We’ve also thought about the quality and longevity of all the major components of our house, both the ones already installed and the ones we’ve yet to purchase, and below is a list of the next big component purchases we have to make with their estimated cost included. Yes, there are definitely less expensive versions (and even a few DIY ones) of some of the items I’ll list, but we took several factors into account that ultimately led to these being our top choices. Without further ado, here are the big ticket items we’ll be getting soon plus our reasons for each selection. Also, all product names are links directly to the product manufacturer’s site (when possible):

1) Nature’s Head Composting toilet – $960ish – chosen because there are 3 of us, including a toddler, and this seems less disaster-prone than the bucket-&-sawdust version

2) Precision Temp RV-550NSP water heater – $1125 – chosen because of superior BTU output in a heater designed specifically for traveling + a “tail pipe” vent means 1 less hole in the house

3) Kimberly gasifier stove – $3995ish – chosen for the small size & weight, high heat output, & overall design + options for cooking on top + dehumidifying the air

4) WALLTITE Closed-cell foam insulation – quoted $1500/2in thick on similar brand, price will vary – chosen for added rigidity to walls/roof while traveling,  superior R-value, water/air-leak proof

5) JetBoard 1/4″ magnesium oxide boards – $400ish – chosen because it is flame/pest/water/mildew/rot resistant yet slightly lighter than 1/4″ plywood and both people & planet friendly

6) Danby 4.4cu-ft all-refrigerator – $289 – chosen because it’ll pull less energey than a fridge/freezer combo & gives us an excuse to change our eating habits to fresh-only (cost ofset when we sell the Avanti 7.4cu-ft model we initially bought)

7) Origo 3000 alcohol stove or Origo 6000 stove/oven – $360 or $1560 – chosen to avoid need for propane piping in/around the house for cooking, still deciding if we want an oven or not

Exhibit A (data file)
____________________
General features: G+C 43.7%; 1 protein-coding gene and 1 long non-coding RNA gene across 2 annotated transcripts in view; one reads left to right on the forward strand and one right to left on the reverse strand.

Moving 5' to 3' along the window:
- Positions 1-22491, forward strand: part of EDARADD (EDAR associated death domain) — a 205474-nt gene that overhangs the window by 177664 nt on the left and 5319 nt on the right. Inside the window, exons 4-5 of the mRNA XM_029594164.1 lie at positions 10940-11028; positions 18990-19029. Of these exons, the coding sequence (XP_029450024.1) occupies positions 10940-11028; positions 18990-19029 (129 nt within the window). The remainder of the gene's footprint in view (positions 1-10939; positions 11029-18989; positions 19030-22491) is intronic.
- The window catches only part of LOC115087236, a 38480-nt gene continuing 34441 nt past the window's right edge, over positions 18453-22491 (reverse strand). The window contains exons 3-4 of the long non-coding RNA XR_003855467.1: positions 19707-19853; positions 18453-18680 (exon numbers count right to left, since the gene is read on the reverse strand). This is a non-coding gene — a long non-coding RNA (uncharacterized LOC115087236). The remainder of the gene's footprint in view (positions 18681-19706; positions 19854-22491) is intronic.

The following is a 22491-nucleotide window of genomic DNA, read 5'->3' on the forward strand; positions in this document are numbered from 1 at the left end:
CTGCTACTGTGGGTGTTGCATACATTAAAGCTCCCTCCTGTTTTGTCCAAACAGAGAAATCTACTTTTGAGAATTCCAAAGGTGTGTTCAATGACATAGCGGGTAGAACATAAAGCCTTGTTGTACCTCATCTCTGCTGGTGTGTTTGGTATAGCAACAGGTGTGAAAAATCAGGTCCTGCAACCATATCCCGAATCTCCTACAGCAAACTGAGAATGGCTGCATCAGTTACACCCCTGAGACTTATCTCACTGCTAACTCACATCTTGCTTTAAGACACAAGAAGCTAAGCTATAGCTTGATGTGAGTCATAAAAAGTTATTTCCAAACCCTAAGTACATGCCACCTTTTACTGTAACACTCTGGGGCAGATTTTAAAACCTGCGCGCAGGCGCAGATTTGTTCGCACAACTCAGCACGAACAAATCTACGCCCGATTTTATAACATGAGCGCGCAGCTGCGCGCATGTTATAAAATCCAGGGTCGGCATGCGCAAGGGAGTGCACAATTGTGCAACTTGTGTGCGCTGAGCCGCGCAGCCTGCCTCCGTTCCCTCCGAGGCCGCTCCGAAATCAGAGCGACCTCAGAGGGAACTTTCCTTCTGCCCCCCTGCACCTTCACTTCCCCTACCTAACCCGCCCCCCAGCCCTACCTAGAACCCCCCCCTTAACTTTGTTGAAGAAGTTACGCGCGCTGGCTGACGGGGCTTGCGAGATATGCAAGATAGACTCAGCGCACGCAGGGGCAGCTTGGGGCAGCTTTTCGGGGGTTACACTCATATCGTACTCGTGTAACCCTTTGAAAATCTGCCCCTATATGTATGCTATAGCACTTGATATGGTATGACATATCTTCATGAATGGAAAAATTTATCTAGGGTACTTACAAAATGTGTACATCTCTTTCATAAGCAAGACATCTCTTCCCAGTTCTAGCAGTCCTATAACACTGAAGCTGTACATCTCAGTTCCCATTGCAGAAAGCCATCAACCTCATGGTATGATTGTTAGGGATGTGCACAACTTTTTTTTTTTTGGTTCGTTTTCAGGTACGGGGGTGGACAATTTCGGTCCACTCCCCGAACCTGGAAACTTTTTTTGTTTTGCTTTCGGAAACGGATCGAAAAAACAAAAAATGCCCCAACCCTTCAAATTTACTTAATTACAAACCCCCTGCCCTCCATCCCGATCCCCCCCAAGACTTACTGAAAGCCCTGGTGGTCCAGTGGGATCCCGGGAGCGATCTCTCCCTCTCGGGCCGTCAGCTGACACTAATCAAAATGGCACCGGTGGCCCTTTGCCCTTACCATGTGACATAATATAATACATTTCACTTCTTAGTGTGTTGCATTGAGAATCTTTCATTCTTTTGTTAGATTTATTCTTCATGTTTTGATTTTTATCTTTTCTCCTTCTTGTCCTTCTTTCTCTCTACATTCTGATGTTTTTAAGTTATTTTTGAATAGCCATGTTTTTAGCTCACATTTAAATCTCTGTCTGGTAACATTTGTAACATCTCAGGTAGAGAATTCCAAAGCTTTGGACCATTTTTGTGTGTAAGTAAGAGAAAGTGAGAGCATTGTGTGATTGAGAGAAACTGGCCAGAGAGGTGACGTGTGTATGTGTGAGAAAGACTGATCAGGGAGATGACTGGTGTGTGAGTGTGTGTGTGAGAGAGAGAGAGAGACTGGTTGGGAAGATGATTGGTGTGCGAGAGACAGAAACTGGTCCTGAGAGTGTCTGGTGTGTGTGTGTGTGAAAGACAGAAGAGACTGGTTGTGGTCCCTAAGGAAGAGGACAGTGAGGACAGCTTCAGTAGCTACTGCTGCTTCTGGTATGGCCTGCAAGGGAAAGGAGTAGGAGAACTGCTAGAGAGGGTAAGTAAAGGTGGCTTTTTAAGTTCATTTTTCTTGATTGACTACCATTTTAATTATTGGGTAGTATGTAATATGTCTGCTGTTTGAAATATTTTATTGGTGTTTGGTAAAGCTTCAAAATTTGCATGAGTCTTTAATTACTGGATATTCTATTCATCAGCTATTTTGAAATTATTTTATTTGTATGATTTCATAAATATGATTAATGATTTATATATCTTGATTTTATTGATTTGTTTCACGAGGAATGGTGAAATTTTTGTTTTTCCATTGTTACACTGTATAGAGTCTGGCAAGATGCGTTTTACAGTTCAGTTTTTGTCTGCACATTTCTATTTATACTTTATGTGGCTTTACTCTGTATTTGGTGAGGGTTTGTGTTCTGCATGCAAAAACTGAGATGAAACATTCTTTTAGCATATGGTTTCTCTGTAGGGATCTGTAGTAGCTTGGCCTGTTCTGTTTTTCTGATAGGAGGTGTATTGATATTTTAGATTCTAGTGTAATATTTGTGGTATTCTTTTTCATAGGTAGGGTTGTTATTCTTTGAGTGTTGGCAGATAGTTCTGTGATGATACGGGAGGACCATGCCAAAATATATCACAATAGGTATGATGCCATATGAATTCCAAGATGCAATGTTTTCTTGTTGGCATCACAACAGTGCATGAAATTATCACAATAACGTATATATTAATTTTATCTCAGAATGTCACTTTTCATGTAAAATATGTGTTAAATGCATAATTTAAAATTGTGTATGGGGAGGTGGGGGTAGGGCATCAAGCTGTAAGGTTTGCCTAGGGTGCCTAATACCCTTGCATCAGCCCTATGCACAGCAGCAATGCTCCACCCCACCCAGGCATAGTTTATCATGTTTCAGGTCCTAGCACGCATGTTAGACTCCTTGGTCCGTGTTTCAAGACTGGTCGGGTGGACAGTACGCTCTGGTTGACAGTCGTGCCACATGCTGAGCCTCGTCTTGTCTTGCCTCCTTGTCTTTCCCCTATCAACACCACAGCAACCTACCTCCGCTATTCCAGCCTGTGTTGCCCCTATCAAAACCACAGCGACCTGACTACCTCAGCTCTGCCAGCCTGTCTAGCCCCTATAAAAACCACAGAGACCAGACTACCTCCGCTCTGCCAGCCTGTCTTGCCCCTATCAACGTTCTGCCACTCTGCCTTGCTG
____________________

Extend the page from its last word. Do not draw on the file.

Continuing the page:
8) Pottery Barn Cushy Lounge Loveseat – $650 – chosen because we want a real, comfy sofa (vs. cushions on a bench) that’s still flexible enough to convert to a bed but not be huge

9) GoalZero portable solar kit – $99 to $1800 – chosen (exact model TBD) to provide back-up solar power for our gadgets & fridge because it’s plug-&-play and portable

Wow. Yeah, just little green at the gills looking at all that cost, but like I said…. worth it! I’m certain there will be something I’ve forgotten, and the solar system is still in flux since we *may* find a way to have built-in solar from the get-go. Still, this covers the bulk of the bigger stuff anyway. Oi! And that’s not counting the wiring, and the plumbing (yup – already forgot the fresh & gray water tanks and the 12v pump – DUH!), and the nails/screw/fasteners/etc, and the light fixtures, and faucet, and the…… well, you see what I mean.

Yeah. LOTS of overtime in my future. Lots.


3 comments on “Thinking Inside The Box

  1. Ron
    April 16, 2015

    Hi Meg, I love this post and would like to re-blog it over here at Shiny Tiny Mansion. It’s really telling for all the sites that talk about building a Tiny for under10K. Maybe with all used materials and TONS of time to collect all of them. I think your experience is much more thought out and realistic. Would you have time for a couple more questions?

    Thanks, Ron


    • meg & brandy - TH43
      April 16, 2015

      Hey, Ron, thanks for stopping by! I’d be happy to answer any questions you might have, and you are welcome to share any of our content anytime. I agree that $10K tiny houses are a lovely thought but certainly not a realistic one for the vast majority of us. Anyway, Email me directly at tinyhouse43@gmail.com for the fastest reply – it goes straight to my phone. 🙂 -Meg

  2. Shiny Tiny Mansion
    April 18, 2015

    Reblogged this on Shiny Tiny Mansion and commented:
    This is Part One of a Re-Post from a fellow Tiny Couple who bought the shell of a Tiny Home on Wheels and are finishing all the rest themselves. Meg breaks down just some of the costs in this post. It’s eye opening and that’s why I think it’s so important to contribute into the conversation of the REAL cost of going Tiny if you still want quality.

    I will post Part Two in a few days. I asked Meg 3 seemingly simple questions, but they will take some thought and give us more insight into some wonderful folks who are going through the reality of downsizing and moving into a Tiny Home On Wheels (TWOH) and headed out on a journey across the country once they finish!
    Enjoy and watch for Part 2! Ron